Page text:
Alexa: One of my favorite travel memories during my time here was in Suzhou, China. Suzhou is a city with lots of canals and beautiful gardens. I loved taking pictures of quaint, canal-side homes still in use. Eric and I also took a canal ride, complete with a romantic Chinese serenade from the boatman, all for a fraction of what it would cost in Venice.

Eric: Other than meeting Alexa, my most memorable experiences have been the trips I’ve taken. So far I’ve taken two trips to China and been to Japan and Bali. The most memorable is a bit cliché, but it would have to be my trip to Beijing. Nothing can compare to seeing the Great Wall and Forbidden City in person, particularly for a history buff like me. The Summer Palace is also a very beautiful place just to go for a stroll around the lake.

In December, we are going to Coron, Philippines for a short winter vacation. When our contracts are over in March, we plan to head to India, Thailand, Laos, Cambodia, and Vietnam.

Overall we have enjoyed ourselves here, but the hagwon experience can be a bit of a grind. We only get two weeks of vacation a year (plus holidays) and the curriculums at all hagwons are very textbook and memorization oriented. We do our best to make time for fun and original activities in the classroom, but that always comes after finishing bookwork. Also, you need to be extremely flexible because most hagwon administrations make a lot of last minute changes without informing you.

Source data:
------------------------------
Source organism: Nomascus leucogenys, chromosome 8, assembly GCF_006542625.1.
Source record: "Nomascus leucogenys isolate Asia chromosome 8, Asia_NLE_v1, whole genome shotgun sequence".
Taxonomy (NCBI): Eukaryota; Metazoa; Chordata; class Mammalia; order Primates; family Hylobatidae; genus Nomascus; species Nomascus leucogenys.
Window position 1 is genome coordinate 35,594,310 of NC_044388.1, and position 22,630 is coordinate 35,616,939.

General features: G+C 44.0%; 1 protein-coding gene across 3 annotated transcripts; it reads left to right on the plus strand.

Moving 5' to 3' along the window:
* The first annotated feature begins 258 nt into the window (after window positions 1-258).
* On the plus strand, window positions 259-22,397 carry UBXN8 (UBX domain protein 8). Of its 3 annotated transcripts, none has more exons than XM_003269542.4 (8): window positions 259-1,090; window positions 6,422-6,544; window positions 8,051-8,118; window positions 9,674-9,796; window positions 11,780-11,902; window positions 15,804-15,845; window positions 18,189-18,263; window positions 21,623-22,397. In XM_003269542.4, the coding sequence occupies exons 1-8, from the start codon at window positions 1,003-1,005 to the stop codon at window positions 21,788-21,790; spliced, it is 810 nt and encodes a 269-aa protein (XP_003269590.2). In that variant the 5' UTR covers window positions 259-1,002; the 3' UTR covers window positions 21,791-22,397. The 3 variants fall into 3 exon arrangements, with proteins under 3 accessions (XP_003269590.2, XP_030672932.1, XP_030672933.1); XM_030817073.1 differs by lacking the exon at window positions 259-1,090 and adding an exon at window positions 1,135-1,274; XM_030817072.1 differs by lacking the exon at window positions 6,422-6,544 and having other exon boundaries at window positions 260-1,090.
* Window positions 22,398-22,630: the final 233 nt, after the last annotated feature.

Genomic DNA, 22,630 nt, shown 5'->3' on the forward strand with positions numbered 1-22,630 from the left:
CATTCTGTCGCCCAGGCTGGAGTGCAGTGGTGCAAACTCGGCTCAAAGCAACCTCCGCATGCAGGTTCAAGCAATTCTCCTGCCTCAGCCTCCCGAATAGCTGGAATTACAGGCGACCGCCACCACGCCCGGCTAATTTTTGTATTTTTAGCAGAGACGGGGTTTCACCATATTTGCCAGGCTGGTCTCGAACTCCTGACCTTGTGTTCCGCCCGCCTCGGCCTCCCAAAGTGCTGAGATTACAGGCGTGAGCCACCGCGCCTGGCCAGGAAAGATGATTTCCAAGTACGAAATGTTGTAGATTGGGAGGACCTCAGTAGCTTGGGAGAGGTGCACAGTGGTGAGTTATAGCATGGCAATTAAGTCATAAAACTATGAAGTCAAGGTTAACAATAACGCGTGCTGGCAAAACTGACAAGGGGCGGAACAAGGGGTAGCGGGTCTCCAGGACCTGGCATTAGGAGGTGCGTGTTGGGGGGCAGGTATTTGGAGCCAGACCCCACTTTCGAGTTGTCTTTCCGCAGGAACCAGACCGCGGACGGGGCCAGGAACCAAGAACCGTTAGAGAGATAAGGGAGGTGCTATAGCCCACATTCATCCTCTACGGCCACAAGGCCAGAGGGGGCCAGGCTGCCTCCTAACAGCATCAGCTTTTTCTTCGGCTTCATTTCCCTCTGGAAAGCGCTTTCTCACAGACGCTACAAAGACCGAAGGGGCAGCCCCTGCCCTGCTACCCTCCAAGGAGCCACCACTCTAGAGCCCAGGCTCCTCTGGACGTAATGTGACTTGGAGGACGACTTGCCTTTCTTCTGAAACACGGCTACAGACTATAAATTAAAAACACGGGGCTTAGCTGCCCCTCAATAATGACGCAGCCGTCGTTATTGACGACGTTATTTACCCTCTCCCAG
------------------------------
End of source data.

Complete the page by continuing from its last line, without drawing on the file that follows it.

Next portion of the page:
At first these things can be very frustrating and overwhelming, but over time you learn what proclamations from the administration are non-negotiable, which ones you can tweak to fit kids’ interests and abilities, and which ones can simply be ignored. It is very important to have the administration like you and respect you as a teacher. Ultimately, if you never challenge them publicly during staff meetings and do your job well, they will like you. If they like you, you end up with a lot more flexibility, and they tend to micromanage your class a lot less. However, at the end of the day, the kids make it worthwhile. They worship you and soak up everything you say like little sponges. Teaching at a hagwon is a great way to meet fellow teachers and travelers and can often be a stepping stone to other teaching jobs in Korea. We would recommend Korea to travelers looking to save some money with a few caveats. First, understand a bit about Korean culture before you go. Their culture stresses hierarchy, harmony, and saving face, so be aware of your communication with your Korean administration and coworkers.